WVU guard Daxter Miles Jr. fell to the ground after Kansas center Udoka Azubuike put his body into the Mountaineers’ senior.

No foul was called and the Jayhawks ran down the floor for a layup that all but sealed yet another WVU loss to K.U. inside Allen Fieldhouse.

This time, though, Bob Huggins had seen enough.

After getting a technical with eight seconds left following the non-call on Azubuike, the WVU head coach did not let up, screaming at any official within shouting distance. He was ejected, gave a the officials a little more of his mind, and walked off the court.

Then, within a minute, Devonte’ Graham shot twice as many free throws for the Jayhawks as WVU did all game. Huggins’ two technical fouls were worth four from the foul line. The Mountaineers shot three the entire game — a make by Sagaba Konate at the 19:30 mark in the second half and a miss by Jevon Carter at the 4:34 mark in the second half.

The other didn’t count because of a lane violation on Miles Jr. late in the game.

The Mountaineers did not shoot a single free throw in the first half, compared to Kansas’ 12 from the line.

In the final 20 minutes, the Jayhawks outshot WVU, 23-2, from the charity stripe.

Some of those were late when the Mountaineers were intentionally fouling, and four were added because of Huggins’ technicals, but if those are taken out, K.U. still shot 29.

It’s not the number of shots the Jayhawks took, though, that had Huggins so upset. It was the fact that WVU only shot two. That has become a huge problem within college basketball.

There is no denying that the Mountaineers foul a lot, largely due to the aggressive nature of the press and the defensive style they play with.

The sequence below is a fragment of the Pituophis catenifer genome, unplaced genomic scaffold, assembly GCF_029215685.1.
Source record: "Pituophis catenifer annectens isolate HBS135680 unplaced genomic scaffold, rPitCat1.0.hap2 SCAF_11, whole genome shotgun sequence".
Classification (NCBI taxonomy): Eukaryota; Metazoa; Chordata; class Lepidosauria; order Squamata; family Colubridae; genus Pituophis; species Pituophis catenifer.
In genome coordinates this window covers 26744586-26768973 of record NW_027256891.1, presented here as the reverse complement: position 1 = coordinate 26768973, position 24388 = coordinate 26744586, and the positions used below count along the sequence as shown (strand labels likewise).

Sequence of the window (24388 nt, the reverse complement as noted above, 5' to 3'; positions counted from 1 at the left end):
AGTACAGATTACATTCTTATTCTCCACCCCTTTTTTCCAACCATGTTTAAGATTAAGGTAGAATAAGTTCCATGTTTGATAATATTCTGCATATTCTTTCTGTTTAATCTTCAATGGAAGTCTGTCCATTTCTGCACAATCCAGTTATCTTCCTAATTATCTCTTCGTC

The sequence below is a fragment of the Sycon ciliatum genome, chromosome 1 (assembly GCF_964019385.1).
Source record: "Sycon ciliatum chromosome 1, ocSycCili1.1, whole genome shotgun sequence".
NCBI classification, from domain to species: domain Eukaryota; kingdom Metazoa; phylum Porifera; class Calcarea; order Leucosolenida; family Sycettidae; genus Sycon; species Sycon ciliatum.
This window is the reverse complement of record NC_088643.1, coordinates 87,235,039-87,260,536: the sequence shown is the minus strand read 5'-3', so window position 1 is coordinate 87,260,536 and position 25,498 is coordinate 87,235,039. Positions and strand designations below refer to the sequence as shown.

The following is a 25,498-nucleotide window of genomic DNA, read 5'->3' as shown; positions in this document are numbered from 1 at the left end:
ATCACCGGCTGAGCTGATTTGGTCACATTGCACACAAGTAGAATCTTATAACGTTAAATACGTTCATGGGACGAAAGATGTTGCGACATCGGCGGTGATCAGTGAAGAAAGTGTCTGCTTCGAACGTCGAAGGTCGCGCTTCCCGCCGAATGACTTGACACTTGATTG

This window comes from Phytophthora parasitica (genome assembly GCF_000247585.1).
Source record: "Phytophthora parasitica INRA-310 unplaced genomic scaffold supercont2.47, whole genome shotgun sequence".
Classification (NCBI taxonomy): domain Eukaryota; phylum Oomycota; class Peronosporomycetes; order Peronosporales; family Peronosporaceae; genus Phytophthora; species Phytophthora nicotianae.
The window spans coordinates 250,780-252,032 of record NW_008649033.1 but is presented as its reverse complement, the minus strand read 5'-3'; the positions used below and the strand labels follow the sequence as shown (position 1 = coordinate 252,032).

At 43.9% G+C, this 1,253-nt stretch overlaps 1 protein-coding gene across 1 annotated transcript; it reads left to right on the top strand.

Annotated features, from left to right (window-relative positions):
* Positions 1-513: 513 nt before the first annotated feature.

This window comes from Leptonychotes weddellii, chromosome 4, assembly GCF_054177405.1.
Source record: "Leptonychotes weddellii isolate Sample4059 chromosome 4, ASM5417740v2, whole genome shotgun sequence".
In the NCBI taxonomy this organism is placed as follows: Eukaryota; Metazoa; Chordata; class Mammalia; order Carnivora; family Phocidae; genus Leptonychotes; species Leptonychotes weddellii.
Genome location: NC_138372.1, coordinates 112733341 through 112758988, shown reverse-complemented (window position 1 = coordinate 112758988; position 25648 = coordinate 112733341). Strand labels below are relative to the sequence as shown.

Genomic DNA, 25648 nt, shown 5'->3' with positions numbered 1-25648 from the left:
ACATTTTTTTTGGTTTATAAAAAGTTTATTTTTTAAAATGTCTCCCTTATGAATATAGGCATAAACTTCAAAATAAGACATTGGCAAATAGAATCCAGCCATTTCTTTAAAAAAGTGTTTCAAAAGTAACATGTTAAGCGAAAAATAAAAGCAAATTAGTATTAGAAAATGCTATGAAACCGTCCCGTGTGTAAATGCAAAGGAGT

But you can’t possibly tell me that Kansas did not commit touch fouls or illegal screens throughout the course of the game. You can’t tell me that there was no contact on just one of WVU’s 62 shot attempts.

There is just no way.

The Mountaineers did not play well down the stretch. They took bad shots and made too many mistakes when it mattered most. But one argument I’ve heard in favor of the egregious disparity in free throws is that WVU settled for jump shots rather than attacking, while Kansas took the ball to the basket. That was the reason WVU didn’t get the calls and the K.U. did.

The Mountaineers shot 26
3-pointers to Kansas’ 22 — four more from the perimeter. WVU shot 35 from inside the arc; the Jayhawks shot 25. The numbers put that narrative to bed.

There is no excuse for a 35-2 free-throw disparity. Referees continue to call games tighter and tighter with the new rule changes, but seem to only call certain things when they feel like it. There is no consistency to what is a foul and what isn’t a foul, and it’s driving fans and viewers away from the game, which is a shame.

Being a referee cannot be easy, with constant complaints from fans, coaches and players. But when it seems like you’re making the game about yourself, like the crew Saturday, in Lawrence, you should face the consequences and be questioned why you made the call you did.

If conferences are protecting their officials from answering the tough questions, then we will continue to have games like the one we all saw — a complete disaster.

Follow Sean Manning on Twitter @SeanManning_DP. Email: smanning@dominionpost.com.